Following an injury, patients often ask us “Do I need a scan?”, or delay coming to see us until they get one. Jay McGuinness argues that there are some very good reasons for NOT having X-rays or other expensive scans for the majority of injuries a Physio sees. Here’s 5 reasons you shouldn’t always have an Xray, Ultrasound or MRI
1. It’s probably unnecessary for the majority of muscle and joint injuries.
We see stacks of people who come to us 2 weeks after an ankle sprain and they’ve had an X-ray and Ultrasound of their ankle, they’ve been put in a boot and they ask if they should also have an MRI. The answer is no, and it was probably no to the X-ray and the Ultrasound and the boot as well. If you sprain your ankle you strain or tear ligaments in your ankle. Apart from using our ears and eyes, we have highly calibrated instruments, called bony thumbs, which we use to detect how many ligaments you have damaged. An ultrasound will always show ligament damage if you’ve sprained ankle ligaments. Thanks Captain Obvious.
2. It doesn’t help us identify what’s causing your pain.
Unless you are quite young, sophisticated imaging like MRI will show us a lot of “findings”. Most of these are like grey hair or wrinkles, simply a measure of the number of laps of the sun you’ve completed. “Age-related changes” like partial rotator-cuff tears, lumbar disc degeneration and degenerative meniscal tears can be present inside you for decades not causing any pain whatsoever and are perfectly normal to see on imaging. For example, Disc degeneration is seen on 68% of the MRI’s of 40 year-olds with no lower back pain. Basing treatment like surgery, immobilisation in a boot or arthroscopy based off these scan results is unfortunately common.
3. It’s not always that accurate
Taking the pictures and reporting the findings is a technical, highly skilled endeavour. Scans are only as good as the person taking the shots or looking at the scans to write a report. A recent study performed 10 MRI scans at different centres on the same woman with sciatic pain. The 10 MRI’s only had 20% agreement on the results, missed 45% of the findings and found 49 different problems! Does this make our job easier, or harder, to decide what to do next?
4. It can make you worse.
Having unnecessary investigations and being told you have the “back of a 70 year old”, or “bone on bone arthritis” subconsciously and consciously changes the way your injury or pain is managed from then on. Apart from being sent for unnecessary surgery, over the top medical management and rest, people adopt protective, harmful behaviors, move less, become weaker, stiffer and less resilient after having a scan showing what are normal changes for someone their age. One study showed 40 year old men who have vanilla-flavoured acute low back pain and have an MRI take more than 2 years to recover and return to work compared to 3-4 months for those with no MRI.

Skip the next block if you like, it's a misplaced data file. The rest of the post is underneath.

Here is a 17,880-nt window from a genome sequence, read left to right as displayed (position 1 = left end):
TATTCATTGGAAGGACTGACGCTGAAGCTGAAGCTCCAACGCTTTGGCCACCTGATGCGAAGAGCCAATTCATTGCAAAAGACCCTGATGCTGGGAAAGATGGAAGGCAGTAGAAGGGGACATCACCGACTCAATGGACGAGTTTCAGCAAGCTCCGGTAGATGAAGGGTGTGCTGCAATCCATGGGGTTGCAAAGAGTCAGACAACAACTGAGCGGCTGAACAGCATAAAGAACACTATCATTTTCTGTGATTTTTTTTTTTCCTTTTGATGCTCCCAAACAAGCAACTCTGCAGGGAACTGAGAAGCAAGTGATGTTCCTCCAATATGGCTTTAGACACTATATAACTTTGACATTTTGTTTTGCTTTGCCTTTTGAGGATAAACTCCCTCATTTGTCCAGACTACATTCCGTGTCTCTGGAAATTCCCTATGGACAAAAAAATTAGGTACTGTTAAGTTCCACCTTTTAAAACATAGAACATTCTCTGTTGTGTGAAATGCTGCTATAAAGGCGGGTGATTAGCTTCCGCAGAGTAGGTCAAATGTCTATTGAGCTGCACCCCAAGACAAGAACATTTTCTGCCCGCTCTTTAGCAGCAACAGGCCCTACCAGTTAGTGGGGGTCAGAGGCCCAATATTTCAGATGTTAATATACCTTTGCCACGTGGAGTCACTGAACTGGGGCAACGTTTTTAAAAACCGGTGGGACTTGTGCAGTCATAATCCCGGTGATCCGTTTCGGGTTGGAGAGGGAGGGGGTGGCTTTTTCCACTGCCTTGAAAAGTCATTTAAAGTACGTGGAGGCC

5. It can delay the right treatment
Waiting to have an MRI can cost you a month of vital rehab time. Instead of starting the right treatment straight away, we start behind the 8-ball with a stiff, weak and tentative body part and some really unhelpful compensation strategies that take a long time to reverse. Wearing a boot for a month for an ankle sprain is a common example of this
So what do we do instead of sending for expensive, unneeded scans straight away:
- We listen to your story thoroughly and examine your injury properly. Most of the important information we receive comes out of your mouth if we ask the right questions and give you time to talk
- We use validated decision making to decide who needs a scan. There are injuries that need to be scanned acutely, like a suspected broken ankle, a high ankle sprain or spinal trauma. Once we hear and see the right warning flags in step 1, we refer you for the right scan or the right specialist. Otherwise we will start treatment straight away (Day 1 for an ankle sprain!) and only scan if you don’t get better by the right time frame.
- We make time to explain the scans you’ve had already. We try and help you understand that all the big words on your MRI report would probably be present in your other side and in 90% of people your age and that exercise is usually a great choice to get you moving again. We love seeing 70 year olds with “full thickness rotator cuff tears” lift their arms overhead after a month of strength work instead of 6-12 months of misery after a rotator cuff repair operation.
In general, we “treat the man not the scan, or the chick not the pic?”